The Four C’s of Crisis Communication
“Crisis communications in the public relations world can have many different interpretations depending on who you ask, but here’s the fundamental definition: you’re trying to mitigate damage to your company’s reputation by third party sources” wrote Christopher Penn, Vice President of Marketing Technology at Shift Communications.
While crisis communication might not sound like the most exciting topic for your company, it’s certainly one of the most important ingredients of a successful business. If you’re asking yourself “Does this really apply to me?”, the answer is yes! Employees at all levels of an organisation should have at least a basic knowledge of why crisis communication is crucial to the success of their company.
Crisis communication, at its core, is based on common sense. Of the following list of popular new stories, you can probably remember why these stories made the evening news: the BP oil spill, Ryanair’s racist passenger problem, Kendall Jenner’s Pepsi ad, the Flint water crisis, the Lion Air plane crash, Roseanne Barr and the Brett Kavanaugh hearings. No matter what your specific opinion is on these stories, you can see that they were all disasters from a public relations and crisis communications point of view.
The Institute for PR wrote, “While crises begin as a negative/threat, effective crisis management can minimize the damage and in some case allow an organization to emerge stronger than before the crisis”.
Crisis communication plans are not created to prevent terrible situations from happening, but to prevent these situations from escalating out of control. According to Jonathan Bernsteinfrom Bernstein Crisis Management, “If you don’t prepare, you will incur more damage”.
Here are the 4 C’s of crisis communication to aid your business in the pre-crisis, mid-crisis and post-crisis phases.
Coordinate with your employees and make sure that everyone is on the same page. Novid Parsi from the Society for Human Resource Management shared eight tips for communicating with employees during a crisis. One of these tips was to not put up roadblocks. According to the article, “trying to keep employees from communicating about crises via social media is futile. Instead, help them shape their messages by giving them correct information in a timely manner”.
You could also perform a vulnerability audit in order to find your company’s strengths and weaknesses when it comes to crisis communications. Bernstein Crisis Management suggeststhree different types of vulnerability audits: crisis document audit, executive session vulnerability audit and a comprehensive vulnerability audit. Check out this article to learn more about these audits and how they could be useful to your company.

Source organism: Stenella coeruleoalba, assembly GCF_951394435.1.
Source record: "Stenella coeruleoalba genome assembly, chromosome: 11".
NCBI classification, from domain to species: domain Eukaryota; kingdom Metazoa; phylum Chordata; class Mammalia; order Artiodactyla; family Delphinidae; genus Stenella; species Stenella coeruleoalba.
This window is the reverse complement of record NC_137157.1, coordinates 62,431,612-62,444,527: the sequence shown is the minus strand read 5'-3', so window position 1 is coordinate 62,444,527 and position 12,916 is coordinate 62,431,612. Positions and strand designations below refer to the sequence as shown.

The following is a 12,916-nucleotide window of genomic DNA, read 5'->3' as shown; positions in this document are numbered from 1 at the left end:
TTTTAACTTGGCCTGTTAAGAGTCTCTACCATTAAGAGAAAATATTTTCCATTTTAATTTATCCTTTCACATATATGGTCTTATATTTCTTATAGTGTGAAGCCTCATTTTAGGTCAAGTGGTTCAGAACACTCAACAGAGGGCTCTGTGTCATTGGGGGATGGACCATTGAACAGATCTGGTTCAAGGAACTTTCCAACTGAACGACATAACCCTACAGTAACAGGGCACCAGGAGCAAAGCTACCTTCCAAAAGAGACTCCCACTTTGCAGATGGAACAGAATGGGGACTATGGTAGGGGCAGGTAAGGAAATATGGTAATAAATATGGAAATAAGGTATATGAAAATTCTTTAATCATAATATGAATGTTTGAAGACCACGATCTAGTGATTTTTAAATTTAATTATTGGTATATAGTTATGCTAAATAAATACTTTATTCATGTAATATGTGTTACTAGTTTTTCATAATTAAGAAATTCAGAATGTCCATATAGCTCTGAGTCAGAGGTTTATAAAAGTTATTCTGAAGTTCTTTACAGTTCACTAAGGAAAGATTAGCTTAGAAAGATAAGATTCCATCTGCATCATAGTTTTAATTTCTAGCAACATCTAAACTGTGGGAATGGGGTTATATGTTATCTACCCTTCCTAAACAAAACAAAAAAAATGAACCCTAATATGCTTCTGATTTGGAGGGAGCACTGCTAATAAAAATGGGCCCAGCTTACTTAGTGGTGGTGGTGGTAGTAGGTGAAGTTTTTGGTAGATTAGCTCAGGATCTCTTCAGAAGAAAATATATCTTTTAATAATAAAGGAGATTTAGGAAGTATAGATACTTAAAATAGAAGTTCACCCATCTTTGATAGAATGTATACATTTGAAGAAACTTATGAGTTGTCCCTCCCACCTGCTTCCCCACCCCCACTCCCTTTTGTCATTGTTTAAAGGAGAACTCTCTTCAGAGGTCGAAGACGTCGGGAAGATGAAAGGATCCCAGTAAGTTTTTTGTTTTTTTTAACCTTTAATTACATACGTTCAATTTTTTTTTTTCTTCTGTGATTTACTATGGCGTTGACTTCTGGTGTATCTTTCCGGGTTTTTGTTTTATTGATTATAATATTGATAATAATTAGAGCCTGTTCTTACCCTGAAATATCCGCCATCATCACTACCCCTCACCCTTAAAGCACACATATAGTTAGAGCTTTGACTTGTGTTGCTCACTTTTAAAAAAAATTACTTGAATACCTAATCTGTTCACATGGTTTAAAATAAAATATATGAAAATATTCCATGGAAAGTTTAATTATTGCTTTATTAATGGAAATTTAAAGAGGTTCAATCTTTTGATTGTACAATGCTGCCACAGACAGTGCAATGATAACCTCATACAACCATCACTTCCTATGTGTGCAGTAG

Consider the risks and benefits of your crisis plan. You should be prepared for every scenario that might play out during a crisis situation. According to the National Mining Association (NMA), you can accomplish this by creating message maps. Message maps are “an organized, prioritized repository of the information available to convey and support the messages the public needs to hear, understand and remember. Message maps also structure information essential for responding to public concerns.” Message maps are one way to prepare for crisis, but there are other templates and ideas that can be used to prepare for a crisis. A quick Google search can give you lots of ideas for preparing for a crisis.
Communicate with your audience. Consumers appreciate honesty, especially in a crisis. Make sure you keep them informed at every stage of a crisis. In a YouTube video, Russ Rhea, Media Trainer with Predictive Media Network, suggested three ways to communicate during and after a crisis. First, express empathy right away. Second, stay in the present and talk about what is happening presently. Third, keep consistent eye contact with the reporters in order to foster trust.
Create and maintain trust by continuing the communication during the post-crisis phase. According to an article from VirtualSpeech, “The organisation needs to release updates on the recovery process, corrective actions, and/or investigations of the crisis. The amount of follow-up communication required depends on the amount of information promised during the crisis and the length of time it takes to complete the recovery process”. This builds trust with the desired consumer and proves that your company cares.
Warren Buffett once said, “It takes twenty years to build a reputation and five minutes to ruin it. If you think about that, you’ll do things differently”. You can not prevent crisis situations from happening, but you can decide how you will react to them as a company.
Whether you are in a crisis or preparing for one, remember to coordinate with employees, consider the risks and benefits of your plan, communicate honestly with your audience, and create trust by communicating post-crisis.
Ed Bradley said, “Be prepared, work hard, and hope for a little luck. Recognize that the harder you work and the better prepared you are, the more luck you might have”.
*This article first appeared on The Crisis Responders, a student-run blog created by Tyler West, Addyson Garner, Faith Banford and I. That blog was part of a class project for a social media development class taught by Dr. Jason Leverett at Liberty University.